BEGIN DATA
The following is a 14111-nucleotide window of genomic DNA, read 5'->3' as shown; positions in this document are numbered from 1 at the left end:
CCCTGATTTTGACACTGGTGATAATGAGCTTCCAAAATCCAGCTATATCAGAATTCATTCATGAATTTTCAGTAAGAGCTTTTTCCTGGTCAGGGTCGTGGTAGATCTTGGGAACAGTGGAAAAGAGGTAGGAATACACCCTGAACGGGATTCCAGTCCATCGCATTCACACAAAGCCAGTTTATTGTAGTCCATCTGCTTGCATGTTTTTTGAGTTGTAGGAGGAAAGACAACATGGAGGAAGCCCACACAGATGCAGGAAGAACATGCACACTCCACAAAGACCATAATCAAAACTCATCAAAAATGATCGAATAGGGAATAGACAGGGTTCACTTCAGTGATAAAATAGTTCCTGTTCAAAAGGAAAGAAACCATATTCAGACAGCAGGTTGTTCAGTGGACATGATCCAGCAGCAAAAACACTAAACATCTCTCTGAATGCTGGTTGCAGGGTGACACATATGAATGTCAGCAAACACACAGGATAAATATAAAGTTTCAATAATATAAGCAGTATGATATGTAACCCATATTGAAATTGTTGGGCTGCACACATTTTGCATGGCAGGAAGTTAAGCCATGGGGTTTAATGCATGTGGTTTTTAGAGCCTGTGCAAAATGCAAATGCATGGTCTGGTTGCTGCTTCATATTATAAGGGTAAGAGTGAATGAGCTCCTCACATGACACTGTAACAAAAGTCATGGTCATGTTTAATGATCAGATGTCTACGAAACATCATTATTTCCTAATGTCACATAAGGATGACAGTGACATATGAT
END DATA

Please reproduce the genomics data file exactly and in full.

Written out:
The following is a 14111-nucleotide window of genomic DNA, read 5'->3' as shown; positions in this document are numbered from 1 at the left end:
CCCTGATTTTGACACTGGTGATAATGAGCTTCCAAAATCCAGCTATATCAGAATTCATTCATGAATTTTCAGTAAGAGCTTTTTCCTGGTCAGGGTCGTGGTAGATCTTGGGAACAGTGGAAAAGAGGTAGGAATACACCCTGAACGGGATTCCAGTCCATCGCATTCACACAAAGCCAGTTTATTGTAGTCCATCTGCTTGCATGTTTTTTGAGTTGTAGGAGGAAAGACAACATGGAGGAAGCCCACACAGATGCAGGAAGAACATGCACACTCCACAAAGACCATAATCAAAACTCATCAAAAATGATCGAATAGGGAATAGACAGGGTTCACTTCAGTGATAAAATAGTTCCTGTTCAAAAGGAAAGAAACCATATTCAGACAGCAGGTTGTTCAGTGGACATGATCCAGCAGCAAAAACACTAAACATCTCTCTGAATGCTGGTTGCAGGGTGACACATATGAATGTCAGCAAACACACAGGATAAATATAAAGTTTCAATAATATAAGCAGTATGATATGTAACCCATATTGAAATTGTTGGGCTGCACACATTTTGCATGGCAGGAAGTTAAGCCATGGGGTTTAATGCATGTGGTTTTTAGAGCCTGTGCAAAATGCAAATGCATGGTCTGGTTGCTGCTTCATATTATAAGGGTAAGAGTGAATGAGCTCCTCACATGACACTGTAACAAAAGTCATGGTCATGTTTAATGATCAGATGTCTACGAAACATCATTATTTCCTAATGTCACATAAGGATGACAGTGACATATGAT